The nonprofit sector is the final frontier, at least in the midst of a state budget impasse. A local news story on public radio recently explained why the protracted budget crisis in Pennsylvania has elicited little outcry relative to its momentous impact on nonprofits. Lawmakers and state employees continue to get paid, so only the remaining “voice” belongs to the nonprofit sector, which isn’t inclined to scream.
Such reluctance is partly inherent in the charity model. According to the IRS, a 501(c)(3) organization may not devote “a substantial part of its activities (toward) attempting to influence legislation.” While the rules around actual lobbying are vague, most nonprofits aim to limit such activities to 5-7% of their total budgets. For fear of risking their tax-exempt status, charitable nonprofits often lay low during the legislative battles around state budgets.
More often, though, they simply are not invited to the discussions. Given shrinking dollars and growing desperation for stable funding, nonprofits are beginning to raise their voices about their roles in the system and the impact of political posturing around state budgets.
In Alaska, for instance, the state’s nonprofit association recently convened nonprofit leaders to tap this “large, but often quiet, portion of the state’s economy” before budget talks resume, stated the Alaska Journal. Alaska’s nonprofits employ 12% of the workforce (compared with 10% nationally) and provide over 1/3 of all jobs in certain rural areas in the state. While the overall workforce in Alaska grew just over 5% from 2007 to 2013, there was a 22% increase in nonprofit jobs over that period.
Ironically, as job numbers have increased, federal funding has shrunk. The Alaska Journal explained such funding comprised 60% of the sector’s revenue portfolio in 2007, compared with 40% today. The national average is 32%.
In the absence of that funding, partnerships with state and local governments become even more essential. When Alaska’s state budget negotiations were prolonged last spring, those nonprofits with savings were forced to tap them. Now, nonprofit leaders are claiming their stake in budget discussions and challenging the structure of the political system that has excluded their voices.
Similarly, the state nonprofit associations in Connecticut and Delaware are stepping up their advocacy efforts to protect members. In Connecticut, the nonprofit sector presented data and leveraged community support to oppose potentially debilitating cuts due to a $103M budget shortfall. According to the National Council of Nonprofits, their rallies and messaging efforts have paid off, as the governor seems to be sparing those served by nonprofits from any additional sacrifices. Similarly, nonprofit leaders in Delaware developed materials to help nonprofits advocate for themselves amid significant budget gaps in an attempt to avoid the devastating financial crises that face Illinois and Pennsylvania now.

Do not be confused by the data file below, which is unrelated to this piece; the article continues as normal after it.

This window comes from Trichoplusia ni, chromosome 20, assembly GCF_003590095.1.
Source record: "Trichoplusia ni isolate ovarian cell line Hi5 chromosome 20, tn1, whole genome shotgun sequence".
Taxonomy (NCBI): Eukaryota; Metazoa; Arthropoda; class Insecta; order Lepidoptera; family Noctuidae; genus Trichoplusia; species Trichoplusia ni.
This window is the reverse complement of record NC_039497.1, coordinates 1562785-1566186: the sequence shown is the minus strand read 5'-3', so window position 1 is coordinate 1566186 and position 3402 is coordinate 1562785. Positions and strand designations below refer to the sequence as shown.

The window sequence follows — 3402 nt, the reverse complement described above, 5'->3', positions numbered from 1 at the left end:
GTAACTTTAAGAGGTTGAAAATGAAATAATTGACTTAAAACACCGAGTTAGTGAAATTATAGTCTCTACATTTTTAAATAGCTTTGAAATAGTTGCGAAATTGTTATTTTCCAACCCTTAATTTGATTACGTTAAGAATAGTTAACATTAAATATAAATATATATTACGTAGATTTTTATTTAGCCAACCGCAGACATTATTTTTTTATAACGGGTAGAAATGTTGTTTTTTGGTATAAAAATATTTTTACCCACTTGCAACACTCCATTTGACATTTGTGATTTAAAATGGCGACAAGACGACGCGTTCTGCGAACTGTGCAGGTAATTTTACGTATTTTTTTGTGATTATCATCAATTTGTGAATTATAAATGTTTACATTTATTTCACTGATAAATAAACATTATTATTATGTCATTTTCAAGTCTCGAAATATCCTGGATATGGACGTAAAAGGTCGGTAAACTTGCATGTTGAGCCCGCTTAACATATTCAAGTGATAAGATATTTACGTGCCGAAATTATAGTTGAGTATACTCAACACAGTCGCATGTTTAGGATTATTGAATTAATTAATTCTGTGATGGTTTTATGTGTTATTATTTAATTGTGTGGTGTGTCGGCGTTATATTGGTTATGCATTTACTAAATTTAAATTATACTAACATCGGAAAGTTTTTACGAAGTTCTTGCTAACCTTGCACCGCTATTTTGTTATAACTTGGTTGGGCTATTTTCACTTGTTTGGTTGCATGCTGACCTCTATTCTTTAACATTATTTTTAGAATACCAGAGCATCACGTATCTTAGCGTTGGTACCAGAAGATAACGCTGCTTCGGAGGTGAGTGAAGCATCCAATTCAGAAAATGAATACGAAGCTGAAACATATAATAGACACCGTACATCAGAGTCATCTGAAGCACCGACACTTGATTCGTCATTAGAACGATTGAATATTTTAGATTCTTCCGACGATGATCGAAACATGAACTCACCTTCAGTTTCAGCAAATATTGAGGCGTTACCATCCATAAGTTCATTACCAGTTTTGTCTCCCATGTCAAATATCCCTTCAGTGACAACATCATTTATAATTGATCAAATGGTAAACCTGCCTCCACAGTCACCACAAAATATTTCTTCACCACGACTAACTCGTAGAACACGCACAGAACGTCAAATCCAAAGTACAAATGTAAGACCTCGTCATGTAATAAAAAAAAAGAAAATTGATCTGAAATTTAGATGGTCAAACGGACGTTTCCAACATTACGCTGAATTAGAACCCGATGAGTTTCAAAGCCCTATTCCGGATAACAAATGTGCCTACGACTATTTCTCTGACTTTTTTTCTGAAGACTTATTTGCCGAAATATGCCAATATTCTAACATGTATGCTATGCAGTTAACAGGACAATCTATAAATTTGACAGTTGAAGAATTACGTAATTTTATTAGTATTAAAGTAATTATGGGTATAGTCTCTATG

In Pennsylvania, many nonprofits face dire conditions as they work to meet constituents’ needs, whether for food, foster care, health care, shelter, preschool education, or any of the countless urgencies they address. As described in the Pittsburgh Post-Gazette, organizations that serve those who simply can’t wait for financial equilibrium must cover for the state’s lapse in funding by tapping lines of credit, seeking bank loans, curtailing hiring, reducing staff, and putting office technology upgrades on hold.
According to a survey by the Greater Pittsburgh Nonprofit Partnership and the Forbes Funds, over 85% of human service and community development agencies are experiencing cash flow issues. Some are predicted to stop providing services temporarily or permanently if the impasse is not resolved this month.
A legislator in Illinois noted that human services fall under the frozen 18% of the general revenue fund in her state that represents $7B annually. She further noted that the state is functioning as a poor partner to agencies that can’t afford to sacrifice funding. “We are putting at risk (a) whole infrastructure” that’s not easy to restore.
Meanwhile, recent world events remind us about the remarkable strain on both the financial infrastructure and nonprofit sector in every state. As state governments declare their stance on accepting Syrian refugees, we can appreciate the illustration of how essential the nonprofit sector is in meeting the basic (and complex) human needs of new – and all – constituents.
Perhaps more than ever, it is important for nonprofit board members to understand the state of the sector – and world – in planning for organizational sustainability, growth, and alignment among mission, organizational capacity, and constituent needs.